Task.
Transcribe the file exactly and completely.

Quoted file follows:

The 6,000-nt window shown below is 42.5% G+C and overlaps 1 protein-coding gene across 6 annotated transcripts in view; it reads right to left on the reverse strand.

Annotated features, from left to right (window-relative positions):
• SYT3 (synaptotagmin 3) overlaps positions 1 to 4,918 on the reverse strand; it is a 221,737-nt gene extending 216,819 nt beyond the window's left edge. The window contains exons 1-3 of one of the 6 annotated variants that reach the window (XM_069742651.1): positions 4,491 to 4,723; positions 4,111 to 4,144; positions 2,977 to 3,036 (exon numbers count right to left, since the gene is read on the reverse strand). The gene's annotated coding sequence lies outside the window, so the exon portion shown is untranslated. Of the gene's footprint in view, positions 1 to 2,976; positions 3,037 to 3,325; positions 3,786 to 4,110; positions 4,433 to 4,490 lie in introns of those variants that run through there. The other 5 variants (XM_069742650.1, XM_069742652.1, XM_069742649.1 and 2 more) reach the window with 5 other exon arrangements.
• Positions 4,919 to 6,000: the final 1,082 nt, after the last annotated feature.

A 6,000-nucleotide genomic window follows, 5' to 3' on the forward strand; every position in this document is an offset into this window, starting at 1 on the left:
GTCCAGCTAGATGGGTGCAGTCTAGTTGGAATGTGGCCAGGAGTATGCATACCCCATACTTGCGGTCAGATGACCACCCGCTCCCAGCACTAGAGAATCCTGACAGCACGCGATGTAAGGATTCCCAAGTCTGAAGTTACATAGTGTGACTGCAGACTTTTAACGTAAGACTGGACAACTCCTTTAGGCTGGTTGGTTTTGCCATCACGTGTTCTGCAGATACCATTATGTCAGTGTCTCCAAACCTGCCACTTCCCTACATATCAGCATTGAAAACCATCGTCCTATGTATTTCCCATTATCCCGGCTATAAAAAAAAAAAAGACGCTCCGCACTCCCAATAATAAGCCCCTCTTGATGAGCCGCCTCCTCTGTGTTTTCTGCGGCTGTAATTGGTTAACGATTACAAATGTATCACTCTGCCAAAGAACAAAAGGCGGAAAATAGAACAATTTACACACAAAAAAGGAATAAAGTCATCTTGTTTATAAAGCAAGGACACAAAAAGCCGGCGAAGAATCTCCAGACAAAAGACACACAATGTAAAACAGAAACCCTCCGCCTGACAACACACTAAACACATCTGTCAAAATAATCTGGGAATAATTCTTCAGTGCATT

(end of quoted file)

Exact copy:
The 6,000-nt window shown below is 42.5% G+C and overlaps 1 protein-coding gene across 6 annotated transcripts in view; it reads right to left on the reverse strand.

Annotated features, from left to right (window-relative positions):
• SYT3 (synaptotagmin 3) overlaps positions 1 to 4,918 on the reverse strand; it is a 221,737-nt gene extending 216,819 nt beyond the window's left edge. The window contains exons 1-3 of one of the 6 annotated variants that reach the window (XM_069742651.1): positions 4,491 to 4,723; positions 4,111 to 4,144; positions 2,977 to 3,036 (exon numbers count right to left, since the gene is read on the reverse strand). The gene's annotated coding sequence lies outside the window, so the exon portion shown is untranslated. Of the gene's footprint in view, positions 1 to 2,976; positions 3,037 to 3,325; positions 3,786 to 4,110; positions 4,433 to 4,490 lie in introns of those variants that run through there. The other 5 variants (XM_069742650.1, XM_069742652.1, XM_069742649.1 and 2 more) reach the window with 5 other exon arrangements.
• Positions 4,919 to 6,000: the final 1,082 nt, after the last annotated feature.

A 6,000-nucleotide genomic window follows, 5' to 3' on the forward strand; every position in this document is an offset into this window, starting at 1 on the left:
GTCCAGCTAGATGGGTGCAGTCTAGTTGGAATGTGGCCAGGAGTATGCATACCCCATACTTGCGGTCAGATGACCACCCGCTCCCAGCACTAGAGAATCCTGACAGCACGCGATGTAAGGATTCCCAAGTCTGAAGTTACATAGTGTGACTGCAGACTTTTAACGTAAGACTGGACAACTCCTTTAGGCTGGTTGGTTTTGCCATCACGTGTTCTGCAGATACCATTATGTCAGTGTCTCCAAACCTGCCACTTCCCTACATATCAGCATTGAAAACCATCGTCCTATGTATTTCCCATTATCCCGGCTATAAAAAAAAAAAAGACGCTCCGCACTCCCAATAATAAGCCCCTCTTGATGAGCCGCCTCCTCTGTGTTTTCTGCGGCTGTAATTGGTTAACGATTACAAATGTATCACTCTGCCAAAGAACAAAAGGCGGAAAATAGAACAATTTACACACAAAAAAGGAATAAAGTCATCTTGTTTATAAAGCAAGGACACAAAAAGCCGGCGAAGAATCTCCAGACAAAAGACACACAATGTAAAACAGAAACCCTCCGCCTGACAACACACTAAACACATCTGTCAAAATAATCTGGGAATAATTCTTCAGTGCATT